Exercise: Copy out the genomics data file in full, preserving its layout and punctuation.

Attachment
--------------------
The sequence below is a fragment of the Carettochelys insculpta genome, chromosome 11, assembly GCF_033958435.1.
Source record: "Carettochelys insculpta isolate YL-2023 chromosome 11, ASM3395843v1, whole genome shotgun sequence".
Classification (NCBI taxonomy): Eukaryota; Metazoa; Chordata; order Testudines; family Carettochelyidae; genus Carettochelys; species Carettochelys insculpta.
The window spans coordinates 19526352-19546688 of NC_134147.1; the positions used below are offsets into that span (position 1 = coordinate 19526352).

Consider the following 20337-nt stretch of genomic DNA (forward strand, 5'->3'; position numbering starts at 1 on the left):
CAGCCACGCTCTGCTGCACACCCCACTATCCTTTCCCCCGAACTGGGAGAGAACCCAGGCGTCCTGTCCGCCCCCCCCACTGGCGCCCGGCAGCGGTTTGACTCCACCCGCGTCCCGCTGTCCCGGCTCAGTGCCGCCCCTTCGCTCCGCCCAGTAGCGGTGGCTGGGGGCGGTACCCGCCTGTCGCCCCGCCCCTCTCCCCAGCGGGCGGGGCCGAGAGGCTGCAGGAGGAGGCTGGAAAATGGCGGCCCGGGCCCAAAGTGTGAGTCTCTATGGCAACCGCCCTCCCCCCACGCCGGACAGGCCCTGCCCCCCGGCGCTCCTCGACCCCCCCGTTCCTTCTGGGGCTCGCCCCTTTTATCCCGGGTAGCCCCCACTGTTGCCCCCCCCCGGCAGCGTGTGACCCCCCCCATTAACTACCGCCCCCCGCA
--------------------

The sequence below is a fragment of the Carettochelys insculpta genome, chromosome 11, assembly GCF_033958435.1.
Source record: "Carettochelys insculpta isolate YL-2023 chromosome 11, ASM3395843v1, whole genome shotgun sequence".
Classification (NCBI taxonomy): Eukaryota; Metazoa; Chordata; order Testudines; family Carettochelyidae; genus Carettochelys; species Carettochelys insculpta.
The window spans coordinates 19526352-19546688 of NC_134147.1; the positions used below are offsets into that span (position 1 = coordinate 19526352).

Consider the following 20337-nt stretch of genomic DNA (forward strand, 5'->3'; position numbering starts at 1 on the left):
CAGCCACGCTCTGCTGCACACCCCACTATCCTTTCCCCCGAACTGGGAGAGAACCCAGGCGTCCTGTCCGCCCCCCCCACTGGCGCCCGGCAGCGGTTTGACTCCACCCGCGTCCCGCTGTCCCGGCTCAGTGCCGCCCCTTCGCTCCGCCCAGTAGCGGTGGCTGGGGGCGGTACCCGCCTGTCGCCCCGCCCCTCTCCCCAGCGGGCGGGGCCGAGAGGCTGCAGGAGGAGGCTGGAAAATGGCGGCCCGGGCCCAAAGTGTGAGTCTCTATGGCAACCGCCCTCCCCCCACGCCGGACAGGCCCTGCCCCCCGGCGCTCCTCGACCCCCCCGTTCCTTCTGGGGCTCGCCCCTTTTATCCCGGGTAGCCCCCACTGTTGCCCCCCCCCGGCAGCGTGTGACCCCCCCCATTAACTACCGCCCCCCGCA